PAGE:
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With The U.S. Becoming Increasingly Hostile, Mexican Immigrants Are Turning To This Country For Asylum

With every passing day, the United States is becoming a less appealing destination for immigrants. But that hasn’t stopped immigrants from looking even further north for a potential home. In December, Canada stopped requiring visas for visiting Mexican citizens, which has created a surge of immigrants to that country.

According to the Washington Post, the number of immigrants detained at the Mexico-U.S. border has declined nearly 38 percent since February of 2016.

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JEFF SMITH / FLICKR

Over the same period, the number of immigrants living in the U.S. seeking asylum in Canada has increased by 212 percent. Many of these U.S.-based Mexican immigrants are likely choosing a life in Canada over the uncertainty that comes with staying in President Trump’s America.

Many immigrants see President Trump’s immigration policies as a reason to avoid the U.S.

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ALEX SMITH / FLICKR

In an interview with Reuters, 26-year-old Mexican immigrant Cenobio Rita explained that after a recent deportation from the U.S., he now had his sights set on immigrating to Canada: “I want to go to Canada with my passport. For those without documents, I think (the United States) is over. Now it’s Canada’s turn.”

Though Canada has relaxed its requirements for Mexican immigrants, many hurdles still exist.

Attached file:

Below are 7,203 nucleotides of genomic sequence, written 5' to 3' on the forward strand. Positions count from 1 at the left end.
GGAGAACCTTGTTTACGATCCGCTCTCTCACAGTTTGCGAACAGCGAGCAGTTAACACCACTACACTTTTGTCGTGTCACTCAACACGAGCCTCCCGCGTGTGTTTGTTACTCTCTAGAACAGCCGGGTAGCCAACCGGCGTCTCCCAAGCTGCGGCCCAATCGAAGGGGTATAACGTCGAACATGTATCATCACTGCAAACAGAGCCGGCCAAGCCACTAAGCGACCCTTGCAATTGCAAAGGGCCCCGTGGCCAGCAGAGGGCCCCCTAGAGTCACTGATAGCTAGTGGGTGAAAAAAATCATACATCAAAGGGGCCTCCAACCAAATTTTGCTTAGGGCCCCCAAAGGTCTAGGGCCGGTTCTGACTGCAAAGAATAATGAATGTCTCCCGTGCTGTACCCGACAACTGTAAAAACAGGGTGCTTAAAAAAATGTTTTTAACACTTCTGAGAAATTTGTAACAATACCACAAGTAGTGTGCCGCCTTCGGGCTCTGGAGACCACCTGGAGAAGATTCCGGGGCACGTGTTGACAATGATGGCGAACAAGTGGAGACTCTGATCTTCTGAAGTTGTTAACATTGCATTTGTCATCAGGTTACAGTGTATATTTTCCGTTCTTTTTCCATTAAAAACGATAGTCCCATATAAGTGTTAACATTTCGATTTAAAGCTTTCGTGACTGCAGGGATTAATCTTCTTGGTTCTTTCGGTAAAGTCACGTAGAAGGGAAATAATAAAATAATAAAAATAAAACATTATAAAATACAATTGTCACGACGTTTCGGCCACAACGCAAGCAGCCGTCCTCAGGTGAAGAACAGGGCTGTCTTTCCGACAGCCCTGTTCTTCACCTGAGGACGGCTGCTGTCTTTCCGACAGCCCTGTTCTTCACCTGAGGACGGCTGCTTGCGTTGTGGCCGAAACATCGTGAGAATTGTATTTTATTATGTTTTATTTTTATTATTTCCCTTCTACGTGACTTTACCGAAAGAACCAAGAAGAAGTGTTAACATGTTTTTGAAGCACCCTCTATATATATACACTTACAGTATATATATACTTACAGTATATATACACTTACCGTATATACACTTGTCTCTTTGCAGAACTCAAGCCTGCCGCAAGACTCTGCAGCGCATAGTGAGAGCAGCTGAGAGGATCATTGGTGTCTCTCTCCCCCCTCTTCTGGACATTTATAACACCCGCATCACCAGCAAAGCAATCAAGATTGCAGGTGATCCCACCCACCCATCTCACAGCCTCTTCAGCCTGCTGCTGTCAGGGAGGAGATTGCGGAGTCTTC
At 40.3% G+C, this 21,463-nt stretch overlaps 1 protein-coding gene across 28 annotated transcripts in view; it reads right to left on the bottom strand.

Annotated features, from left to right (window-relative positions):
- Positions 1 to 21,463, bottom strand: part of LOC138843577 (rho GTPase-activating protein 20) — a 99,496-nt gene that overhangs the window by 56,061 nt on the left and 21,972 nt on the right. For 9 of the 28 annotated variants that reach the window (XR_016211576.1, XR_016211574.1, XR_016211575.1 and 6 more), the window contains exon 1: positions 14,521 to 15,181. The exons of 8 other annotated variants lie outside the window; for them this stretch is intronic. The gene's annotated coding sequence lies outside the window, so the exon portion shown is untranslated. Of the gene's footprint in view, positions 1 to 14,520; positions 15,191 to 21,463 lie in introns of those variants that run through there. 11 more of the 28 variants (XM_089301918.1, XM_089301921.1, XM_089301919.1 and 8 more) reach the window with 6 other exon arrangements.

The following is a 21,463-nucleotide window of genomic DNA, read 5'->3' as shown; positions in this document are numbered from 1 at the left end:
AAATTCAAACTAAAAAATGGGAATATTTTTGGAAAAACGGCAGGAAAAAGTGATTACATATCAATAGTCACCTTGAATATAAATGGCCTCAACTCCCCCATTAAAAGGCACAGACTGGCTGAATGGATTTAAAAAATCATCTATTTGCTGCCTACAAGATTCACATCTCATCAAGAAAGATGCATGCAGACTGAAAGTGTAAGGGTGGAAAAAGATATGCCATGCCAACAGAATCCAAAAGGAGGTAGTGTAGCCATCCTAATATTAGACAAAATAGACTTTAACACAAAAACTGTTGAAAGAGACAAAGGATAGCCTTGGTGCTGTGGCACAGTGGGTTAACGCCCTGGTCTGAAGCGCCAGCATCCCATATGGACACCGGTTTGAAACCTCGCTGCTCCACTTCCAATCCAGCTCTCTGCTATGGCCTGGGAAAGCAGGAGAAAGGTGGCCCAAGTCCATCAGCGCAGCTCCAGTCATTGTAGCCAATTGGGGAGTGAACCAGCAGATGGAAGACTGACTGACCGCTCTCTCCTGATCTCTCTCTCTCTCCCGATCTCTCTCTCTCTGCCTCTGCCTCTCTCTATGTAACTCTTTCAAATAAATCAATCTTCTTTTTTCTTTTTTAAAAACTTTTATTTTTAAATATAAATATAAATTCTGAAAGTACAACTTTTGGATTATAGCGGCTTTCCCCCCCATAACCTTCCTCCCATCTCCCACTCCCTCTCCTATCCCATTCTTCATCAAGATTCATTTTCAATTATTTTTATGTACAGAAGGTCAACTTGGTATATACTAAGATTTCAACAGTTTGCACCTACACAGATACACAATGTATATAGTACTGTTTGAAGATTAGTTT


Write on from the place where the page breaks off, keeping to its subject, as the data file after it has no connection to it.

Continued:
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Johnathan McIntosh / Flickr

Even with an Electronic Travel Authorization form — a tourist permit — immigrants still face a struggle to find work. Immigrants using ETAs to enter the country are not legally authorized to work without a work permit given to them by an employer. Canadian officials even employ strict searches to ascertain whether or not Mexican visitors are there as tourists or are there in search of work and a residence.

Despite these hurdles, more and more migrants are seriously considering Canada as an alternative over the U.S.

Read more about the migrants making their way to Canada in this story by Reuters.

[MORE] In Trump era, some Mexican migrants head north – to Canada

READ: Here’s How Easy It Will Be For Mexicans To Visit Canada

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A Wealthy Couple Cheated Indigenous Peoples In Canada Out Of COVID Vaccines

Things That Matter

A Wealthy Couple Cheated Indigenous Peoples In Canada Out Of COVID Vaccines

Cases of COVID-19 are drastically devastating Indigenous communities across the globe. In Western Canada, this truth is quite alarming particularly because of how the rates have vastly risen in these communities. In fact, according to Canada Public Health and Indigenous Services data, “The rate of reported cases of COVID-19 in First Nations living on reserve is currently 40% higher than the rate in the general Canadian population.” Even more shocking, “The COVID-19 case fatality rate among First Nations living on reserve is about one-third of the case fatality rate in the general Canadian population.”